Joseph Eveleth & Mary Bragg, Massachusetts Bay Colony

Joseph Eveleth was baptized at the First Church in Boston, Suffolk, Massachusetts on 26 March 1643, so born about June 1641, but whether in Massachusetts or in England is unknown.

He lived a pretty amazing life for any time period as he died on 1 December 1745 in Ipswich, Essex, Massachusetts at the grand old age of 104 1/2 years.

The Eveleth family was on an upwardly mobile trajectory in Massachusetts in terms of wealth and social status and appear to have been solidly middle class by the time Joseph and his siblings reached adulthood.

Joseph married Mary Bragg, daughter of Edward and Elizabeth Bragg of Ipswich on 1 January 1667/68 in Gloucester, Essex, Massachusetts.

Joseph’s own social status grew, along with that of his family. Early land records call him “husbandman” while a bit later in life he is referred to as a yeoman, both small family farmers. Eventually, Joseph came to own about 200 acres of land, which is a good chunk of real estate in an early Massachusetts town. A typical single lot was often 10 or 12 acres, to put things in perspective.

Joseph was also described as a pious man and was one of the men who established the Chebacco Parish church in 1683. Joseph didn’t become involved in the town government and appears never to have held any local offices, except for a stint as a tythingman, which is a little unusual given his social status.

However, and this is a big HOWEVER, much like those of us today, Joseph was chosen for jury duty and decided a case which is still known today.

The year was 1692 and Joseph had, years earlier, moved from Gloucester to nearby Ipswich, both in Essex County. There was another town in the county that had a bit of hysteria happening that year – Salem.

For those not familiar with the Boston area, the map shows Boston to the southeast of Gloucester, Ipswich and Salem. The trip from Ipswich to Salem is about 30 miles, which was a multi-day journey in the 1600s.

After the hysteria had passed and people had come to their senses, on 14 January 1697, the Massachusetts General Court declared a day of fasting and reflection over what had transpired during the witch trials. A letter of repentance was written and signed by those most closely involved with the trials, including the judge and the jurors – Foreman Thomas Fisk, John Bacheler, John Dane, Andrew Eliot, Joseph “Evelith”, William Fisk, Henry Herrick Sr., John Peabody, Thomas Pearly Sr., Thomas Perkins and Samuel Sayer.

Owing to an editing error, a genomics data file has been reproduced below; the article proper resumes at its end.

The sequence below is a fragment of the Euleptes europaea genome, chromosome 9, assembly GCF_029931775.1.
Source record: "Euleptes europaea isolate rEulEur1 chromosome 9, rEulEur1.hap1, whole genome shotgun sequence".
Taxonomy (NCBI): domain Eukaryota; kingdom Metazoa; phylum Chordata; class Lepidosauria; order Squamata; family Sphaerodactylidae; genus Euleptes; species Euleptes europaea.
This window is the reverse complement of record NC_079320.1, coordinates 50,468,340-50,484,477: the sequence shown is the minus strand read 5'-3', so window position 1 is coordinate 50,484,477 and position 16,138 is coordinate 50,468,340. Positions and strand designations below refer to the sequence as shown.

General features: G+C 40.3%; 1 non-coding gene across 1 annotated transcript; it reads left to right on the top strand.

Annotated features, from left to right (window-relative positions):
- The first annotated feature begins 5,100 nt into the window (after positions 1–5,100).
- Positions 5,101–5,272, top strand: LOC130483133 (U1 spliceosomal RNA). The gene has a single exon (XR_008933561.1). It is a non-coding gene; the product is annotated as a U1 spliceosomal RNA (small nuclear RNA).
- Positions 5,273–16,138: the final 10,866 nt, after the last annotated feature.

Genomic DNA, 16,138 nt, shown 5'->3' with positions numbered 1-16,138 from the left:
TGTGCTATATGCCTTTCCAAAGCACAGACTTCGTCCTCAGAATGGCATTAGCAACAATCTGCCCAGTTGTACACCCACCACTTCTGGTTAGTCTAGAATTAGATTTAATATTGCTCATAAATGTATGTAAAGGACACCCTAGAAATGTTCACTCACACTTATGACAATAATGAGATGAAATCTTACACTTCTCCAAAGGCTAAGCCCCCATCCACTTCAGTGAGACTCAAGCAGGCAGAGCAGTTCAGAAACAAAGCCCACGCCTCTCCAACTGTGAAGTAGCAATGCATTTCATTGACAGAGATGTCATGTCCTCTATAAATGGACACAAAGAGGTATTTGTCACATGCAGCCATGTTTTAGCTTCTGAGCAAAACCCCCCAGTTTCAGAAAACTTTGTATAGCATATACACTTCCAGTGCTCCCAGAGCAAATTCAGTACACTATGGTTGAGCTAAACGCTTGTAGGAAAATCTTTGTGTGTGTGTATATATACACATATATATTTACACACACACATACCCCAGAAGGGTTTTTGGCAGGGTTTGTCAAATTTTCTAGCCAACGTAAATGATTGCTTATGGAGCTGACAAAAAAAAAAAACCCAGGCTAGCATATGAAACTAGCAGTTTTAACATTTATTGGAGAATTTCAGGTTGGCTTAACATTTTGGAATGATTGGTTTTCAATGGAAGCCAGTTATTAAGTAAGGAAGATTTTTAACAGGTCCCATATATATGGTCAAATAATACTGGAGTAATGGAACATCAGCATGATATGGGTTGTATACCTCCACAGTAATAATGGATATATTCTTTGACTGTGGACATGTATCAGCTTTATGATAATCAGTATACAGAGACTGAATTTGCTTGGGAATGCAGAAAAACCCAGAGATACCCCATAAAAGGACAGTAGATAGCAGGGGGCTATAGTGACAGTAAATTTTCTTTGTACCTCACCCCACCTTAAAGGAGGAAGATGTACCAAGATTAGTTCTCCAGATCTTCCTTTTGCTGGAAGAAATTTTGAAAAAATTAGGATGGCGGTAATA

Several juries brought the verdicts in the Salem court cases, but Joseph Eveleth served on the jury that convicted John Proctor, who was tried on 5 August 1692 and hanged two weeks later on 19 August 1692.

Public sentiment towards the hysteria turned not long after the sentences were carried out, as emotions calmed.

It is hard to imagine how Joseph felt during John Proctor’s trial. He was a church goer and well respected, but whether he was an enthusiastic supporter for the charges brought or if he was swept up in the hysteria against his will is unknown.

Joseph and Mary raised a large family of eleven children. Mary died on 22 January 1713/14 in Ipswich, Essex, Massachusetts with Joseph surviving her by about 30 years.

Children:

  1. John, born 18 February 1669/70, Gloucester, Essex, Massachusetts; died 1 August 1734, Kittery, York, Maine; married Mary Bowman, 2 December 1692, Charlestown, Suffolk, Massachusetts. John graduated from Harvard in 1689, educated as a minister.
  2. Elizabeth, born 17 December 1671, Gloucester, Essex, Massachusetts; died 10 May 1727, Gloucester, Essex, Massachuseetts; married (1) Francis Perkins, c1696 (2) George Giddings, as his second wife, 18 January 1707, Ipswich, Essex, Massachusetts. [Elizabeth and George Giddings are my direct ancestors.]
  3. Joseph, born 31 May 1674, Gloucester, Essex, Massachusetts; apparently died young
  4. Isaac, born 11 October 1676, Ipswich, Essex, Massachusetts; died 23 March 1755, Gloucester, Essex, Massachusetts; married (1) Sarah (MNU) (2) Abigail (Haskell) Parsons, 20 December 1722, Gloucester, Essex, Massachusetts
  5. Edward, born 25 July 1679, Ipswich, Essex, Massachusetts; died 5 November 1759, Ipswich, Essex, Massachusetts; married (1) Elizabeth Perkins, 4 January 1704/05, Ipswich, Essex, Massachusetts (2) Elizabeth Epes, 7 April 1715, Salem, Essex, Massachusetts (3) Bridget (Bosworth) (Papillon) Pecker/Parker, 20 February 1734/35, Boston, Suffolk, Massachusetts
  6. Moses, born 13 February 1681/82, Ipswich, Essex, Massachusetts; apparently died young
  7. Mary, born 13 November 1683, Ipswich, Essex, Massachusetts; died 17 January 1718/19, Ipswich, Essex, Massachusetts; married Stephen Perkins, 13 July 1706, Ipswich, Essex, Massachusetts
  8. Hannah, born 1 October 1685, Ipswich, Essex, Massachusetts; died after 1739; unmarried
  9. Jacob, born 4 February 1687/88, Ipswich, Essex, Massachusetts; died 16 February 1738/39, Ipswich, Essex, Massachusetts; unmarried
  10. James, born c1690, probably Ipswich, Essex, Massachusetts; married Elizabeth Cogswell, 26 February 1715/16, Ipswich, Essex, Massachusetts
  11. Sarah, born c1692, probably Ipswich, Essex, Massachusetts; died 19 March 1716, Ipswich, Essex, Massachusetts; married Stephen Glasiar, intentions filed at Ipswich, 26 September 1713.

Reminder: If you are an Eveleth descendant, be sure to look up The Eveleth Family of Colonial New England by Jonathan B. Butcher published in October 1980 in The Register, the scholarly journal of The New England Historic Genealogical Society and continued in the January 1981 issue. There is much more information about the Eveleths than what I’ve included in these short family sketches.

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